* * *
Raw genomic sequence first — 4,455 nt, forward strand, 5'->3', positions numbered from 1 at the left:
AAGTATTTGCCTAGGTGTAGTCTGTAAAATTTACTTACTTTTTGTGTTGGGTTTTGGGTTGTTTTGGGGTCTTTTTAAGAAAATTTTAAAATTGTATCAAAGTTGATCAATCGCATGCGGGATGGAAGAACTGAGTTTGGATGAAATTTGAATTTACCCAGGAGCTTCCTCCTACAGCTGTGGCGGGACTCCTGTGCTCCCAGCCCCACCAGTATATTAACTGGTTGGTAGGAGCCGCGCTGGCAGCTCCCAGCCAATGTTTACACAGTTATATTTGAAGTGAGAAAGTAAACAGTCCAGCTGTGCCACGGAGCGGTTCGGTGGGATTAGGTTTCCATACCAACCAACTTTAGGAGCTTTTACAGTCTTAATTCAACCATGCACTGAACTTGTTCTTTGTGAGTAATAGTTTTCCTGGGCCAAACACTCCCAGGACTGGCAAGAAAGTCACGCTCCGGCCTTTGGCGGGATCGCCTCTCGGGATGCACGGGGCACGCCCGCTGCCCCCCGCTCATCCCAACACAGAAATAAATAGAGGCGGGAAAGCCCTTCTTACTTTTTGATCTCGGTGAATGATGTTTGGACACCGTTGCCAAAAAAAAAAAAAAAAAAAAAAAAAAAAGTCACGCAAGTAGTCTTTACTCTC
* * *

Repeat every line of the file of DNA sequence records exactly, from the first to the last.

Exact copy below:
Raw genomic sequence first — 4,455 nt, forward strand, 5'->3', positions numbered from 1 at the left:
AAGTATTTGCCTAGGTGTAGTCTGTAAAATTTACTTACTTTTTGTGTTGGGTTTTGGGTTGTTTTGGGGTCTTTTTAAGAAAATTTTAAAATTGTATCAAAGTTGATCAATCGCATGCGGGATGGAAGAACTGAGTTTGGATGAAATTTGAATTTACCCAGGAGCTTCCTCCTACAGCTGTGGCGGGACTCCTGTGCTCCCAGCCCCACCAGTATATTAACTGGTTGGTAGGAGCCGCGCTGGCAGCTCCCAGCCAATGTTTACACAGTTATATTTGAAGTGAGAAAGTAAACAGTCCAGCTGTGCCACGGAGCGGTTCGGTGGGATTAGGTTTCCATACCAACCAACTTTAGGAGCTTTTACAGTCTTAATTCAACCATGCACTGAACTTGTTCTTTGTGAGTAATAGTTTTCCTGGGCCAAACACTCCCAGGACTGGCAAGAAAGTCACGCTCCGGCCTTTGGCGGGATCGCCTCTCGGGATGCACGGGGCACGCCCGCTGCCCCCCGCTCATCCCAACACAGAAATAAATAGAGGCGGGAAAGCCCTTCTTACTTTTTGATCTCGGTGAATGATGTTTGGACACCGTTGCCAAAAAAAAAAAAAAAAAAAAAAAAAAAAGTCACGCAAGTAGTCTTTACTCTC